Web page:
Question: DMDD is a new diagnosis, right? What is it and what’s it about?
Answer: In 2010 the APA Board of Trustees approved and announced changes for the upcoming release of DSM-5. Some changes were made in order to address a controversy among psychiatric experts about whether or not children should be diagnosed with bipolar disorder.
Starting in the 1990’s and early 2000’s more psychiatrists began recognizing and treating children living with bipolar. But the psychiatric community was contentiously divided on this practice. Some medical and psychiatric professionals were unhappy about the increase in pediatric bipolar diagnoses. They cited multiple concerns, including the fact that they didn’t want children to have to cope with a lifelong diagnosis (which bipolar is), the stigma associated with bipolar, and the serious medication used to treat bipolar.
As a result, pediatric onset bipolar disorder had become a controversial idea. So, the DSM committees looked for a way to both mitigate the controversy and to limit diagnosing of children with bipolar disorder. This resulted in a new diagnosis that could be given to children who otherwise would have been diagnosed with bipolar:
This new disorder is called
Disruptive Mood Dysregulation Disorder
or DMDD for short.
The DSM Committees concluded that since some children met the criteria for bipolar disorder with clear episodes of mania (even if they are short), but other children experienced chronic or frequent irritability and/or temper outbursts, there must be two different disorders. What the experts failed to take into account is that frequent irritability and/or temper outbursts can also be signs of both depression and mania in children.
During the public comment period that followed the announcement of DMDD as a new DSM-5 pediatric diagnosis many people objected and submitted concerns. Those who expressed dissenting opinions included such notable organizations and individuals such as the National Alliance for Mental Illness (NAMI) and Dr. Demitri Papolos, author of the Bipolar Child and the research director at the Juvenile Bipolar Research Foundation (JBRF).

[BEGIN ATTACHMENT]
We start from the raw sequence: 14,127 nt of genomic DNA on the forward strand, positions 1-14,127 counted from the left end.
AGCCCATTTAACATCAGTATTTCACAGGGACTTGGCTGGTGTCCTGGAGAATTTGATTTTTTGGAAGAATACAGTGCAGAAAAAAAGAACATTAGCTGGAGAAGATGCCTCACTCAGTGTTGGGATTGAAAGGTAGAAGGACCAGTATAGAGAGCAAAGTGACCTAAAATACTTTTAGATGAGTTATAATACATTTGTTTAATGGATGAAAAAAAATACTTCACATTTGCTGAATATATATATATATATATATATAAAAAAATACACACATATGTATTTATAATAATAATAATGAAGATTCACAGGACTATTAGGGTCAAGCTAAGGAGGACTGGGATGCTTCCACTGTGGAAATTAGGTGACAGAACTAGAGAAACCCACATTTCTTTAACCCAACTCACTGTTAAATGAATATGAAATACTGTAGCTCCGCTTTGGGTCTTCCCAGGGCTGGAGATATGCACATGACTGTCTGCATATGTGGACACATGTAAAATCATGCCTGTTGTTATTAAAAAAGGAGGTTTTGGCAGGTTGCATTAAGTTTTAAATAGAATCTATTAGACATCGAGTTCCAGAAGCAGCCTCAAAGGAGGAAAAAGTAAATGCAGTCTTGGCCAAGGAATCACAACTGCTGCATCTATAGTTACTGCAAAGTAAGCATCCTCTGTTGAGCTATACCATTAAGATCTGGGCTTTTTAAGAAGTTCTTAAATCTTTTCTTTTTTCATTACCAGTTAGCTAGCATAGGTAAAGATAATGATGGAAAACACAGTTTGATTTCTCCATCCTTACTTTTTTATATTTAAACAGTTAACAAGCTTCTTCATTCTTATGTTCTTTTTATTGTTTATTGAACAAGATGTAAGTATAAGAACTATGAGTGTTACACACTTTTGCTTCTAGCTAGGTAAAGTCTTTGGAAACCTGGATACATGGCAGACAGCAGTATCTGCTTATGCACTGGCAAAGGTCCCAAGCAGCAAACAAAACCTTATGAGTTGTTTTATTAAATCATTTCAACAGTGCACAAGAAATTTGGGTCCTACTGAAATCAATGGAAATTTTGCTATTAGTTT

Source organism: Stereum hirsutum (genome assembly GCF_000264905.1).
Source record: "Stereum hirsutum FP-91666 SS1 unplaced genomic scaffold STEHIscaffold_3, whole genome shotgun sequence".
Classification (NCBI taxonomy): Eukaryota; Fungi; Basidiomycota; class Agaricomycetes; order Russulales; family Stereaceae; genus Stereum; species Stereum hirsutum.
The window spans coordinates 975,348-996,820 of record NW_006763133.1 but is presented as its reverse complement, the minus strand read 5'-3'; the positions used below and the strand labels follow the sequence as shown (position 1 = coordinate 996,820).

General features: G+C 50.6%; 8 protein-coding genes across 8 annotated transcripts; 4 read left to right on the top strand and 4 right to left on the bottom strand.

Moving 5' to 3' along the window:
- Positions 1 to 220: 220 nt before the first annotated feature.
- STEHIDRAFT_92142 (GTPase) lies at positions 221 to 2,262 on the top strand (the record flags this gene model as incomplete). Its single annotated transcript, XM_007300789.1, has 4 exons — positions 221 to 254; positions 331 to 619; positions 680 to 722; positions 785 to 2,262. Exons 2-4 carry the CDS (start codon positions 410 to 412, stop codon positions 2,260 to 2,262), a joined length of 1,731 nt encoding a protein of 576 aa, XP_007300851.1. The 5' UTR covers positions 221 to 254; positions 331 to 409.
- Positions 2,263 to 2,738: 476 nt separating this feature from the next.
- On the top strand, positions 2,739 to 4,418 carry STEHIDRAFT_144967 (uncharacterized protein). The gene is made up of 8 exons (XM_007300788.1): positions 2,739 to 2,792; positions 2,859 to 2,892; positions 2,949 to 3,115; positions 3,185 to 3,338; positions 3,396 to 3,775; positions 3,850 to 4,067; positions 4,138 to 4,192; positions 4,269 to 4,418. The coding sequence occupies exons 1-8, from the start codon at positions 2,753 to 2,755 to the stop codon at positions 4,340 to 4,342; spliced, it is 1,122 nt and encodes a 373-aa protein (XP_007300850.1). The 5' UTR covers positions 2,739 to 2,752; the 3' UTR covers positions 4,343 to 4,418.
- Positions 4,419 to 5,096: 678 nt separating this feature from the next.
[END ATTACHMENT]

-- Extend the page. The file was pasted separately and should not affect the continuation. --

One notable concern was this new diagnosis didn’t actually bring the medical community any closer to an effective and reliable treatment for the symptoms children continue to experience. In fact, many children diagnosed with DMDD are prescribed treatment plans that include medications that are specifically not supposed to be prescribed to patients with bipolar disorder, and can cause symptoms to become worse, not better.
Another problem with the committee’s justification for DMDD relates to its concern about prescribing significant mood stabilizers to children. You see, kids are already being prescribed medications (such as antipsychotics) that have serious side effects, which include significant weight gain, increase in cholesterol levels, and an increased risk for type 2 diabetes. So, the questions around prescribing weren’t resolved with the introduction of DMDD.
There are serious outcomes as a result of delaying a bipolar diagnosis in children in favor of DMDD. When a child actually has bipolar disorder, diagnosing DMDD and providing DMDD focused treatments delays the introduction of effective treatments targeted at the causes and effects of bipolar symptoms. This means that neuroprotection is delayed and children don’t have the chance to develop improved functioning across all aspects of daily living.
A misdiagnosis can rob children of their childhood.
At this particular point in time, DMDD is one of the diagnoses of choice for children who express high levels of irritability and temper outbursts. Since both of these symptoms are also signs of depression, mania, and anxiety in children, without also looking to see if there are other symptoms of bipolar a lot of kids wind up being misdiagnosed and given the wrong medications. It is vital that children living with bipolar be identified as early as possible in order to have the best outcomes.
Targeted medications, effective psychotherapies, appropriate accommodations and modifications in academic settings, non-pharmacological solutions, and support to caregivers can positively impact the trajectory of bipolar in young children, emphasizing the need for a more timely and accurate diagnosis.